Joggle your memory and recall what the Honda Ridgeline looks like; to answer your next question, yes, it still exists and sales have actually been up for 2013 over 2012 by nearly 30%. You can indeed buy a 2014 Ridgeline. However, the sobering fact is that a month of recent F-Series sales is greater than the Ridgeline’s whole 2006 best-selling year.
Before we go any further, let’s have the awkward conservation about the Honda Ridgeline. The confusion comes in defining exactly how to classify the Ridgeline; perhaps it has suffered from trying to be everything to everyone. Here are a few ideas to add to the confusion.
First idea – it is not a truck. Truck people, as represented by solely me in this case, would shun it from the truck ranks because it doesn’t have a removable, separate bed and lacks body-on-frame construction. Open bed space does not automatically make something a truck.
Second idea – it is a truck, in fact a half-ton truck alternative. Honda seemed to advertise the Ridgeline as an alternative to half-ton pickups like the Ford F-150, Ram 1500, Chevy Silverado, Toyota Tundra, and Nissan Titan, which might have been too far of a stretch and a disservice to the V-6 Ridgeline. We all know you don’t contemplate between an F-Series and a Ridgeline when it comes to “truck things” like towing.
Next idea – it is a SUT. It was originally introduced as a SUT (sport utility truck), which is a four-door open-bed something, which actually might be the best classification. However, the SUT term never really took off, and two of the big players – the Chevrolet Avalanche and Ford Explorer Sport Trac – don’t exist anymore.
Another idea – it is like a midsize truck. With its sole V-6 offering and truck-like appearance, its closest rivals could be the Toyota Tacoma and Nissan Frontier, but again, classifying it with trucks seems problematic.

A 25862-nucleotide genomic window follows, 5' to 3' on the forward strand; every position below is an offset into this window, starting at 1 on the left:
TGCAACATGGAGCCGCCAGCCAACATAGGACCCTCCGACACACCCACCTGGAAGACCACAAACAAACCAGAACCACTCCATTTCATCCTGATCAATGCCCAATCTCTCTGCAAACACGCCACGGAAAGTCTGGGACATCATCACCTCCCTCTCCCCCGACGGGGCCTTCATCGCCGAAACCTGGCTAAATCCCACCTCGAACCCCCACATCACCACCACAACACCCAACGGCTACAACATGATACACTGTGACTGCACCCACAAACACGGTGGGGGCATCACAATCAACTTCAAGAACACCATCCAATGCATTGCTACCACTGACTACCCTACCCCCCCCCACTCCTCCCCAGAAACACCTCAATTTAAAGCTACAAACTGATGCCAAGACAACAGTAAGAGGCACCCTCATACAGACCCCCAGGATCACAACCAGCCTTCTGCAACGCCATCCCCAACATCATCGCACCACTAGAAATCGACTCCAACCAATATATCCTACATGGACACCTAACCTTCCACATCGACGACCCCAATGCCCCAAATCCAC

Final idea – it is what it is, and that varies depending on who you are. It has the storage and bed characteristics of a pickup truck, with the same lineage as the unibody car-like Acura MDX, Honda Pilot and Honda Odyssey. If you’re coming from a Civic, it might feel like a truck; if you’re coming from a Silverado, it might feel like a convertible minivan. The bottom line is to classify it however feels right to you.
Now, on to the main point.
The Ridgeline, introduced in 2005 as a 2006 model, was assembled in Alliston, Ontario, Canada from 2005 to 2008, and from 2008 to present in Lincoln, Alabama. It will be assembled there until September 2014, that is, because thereafter the Honda Ridgeline is going to take a “time out” to figure out what’s going on for the long-overdue next generation Ridgeline, which will be introduced perhaps as a late 2016 or 2017 model. Whatever the exact timing, we can expect a two-year hiatus for the Ridgeline.
A cryptic rendering has been released, and it sure does have the silhouette of a traditional truck. However, we will not hold our breath for a traditional body-on-frame replacement, as the upcoming generation will likely utilize the new Honda truck chassis, which the 2014 Acura MDX debuted and the Honda Pilot and Honda Odyssey will also likely use. Regardless, don’t hold your breath at all, because this replacement is still about two years out.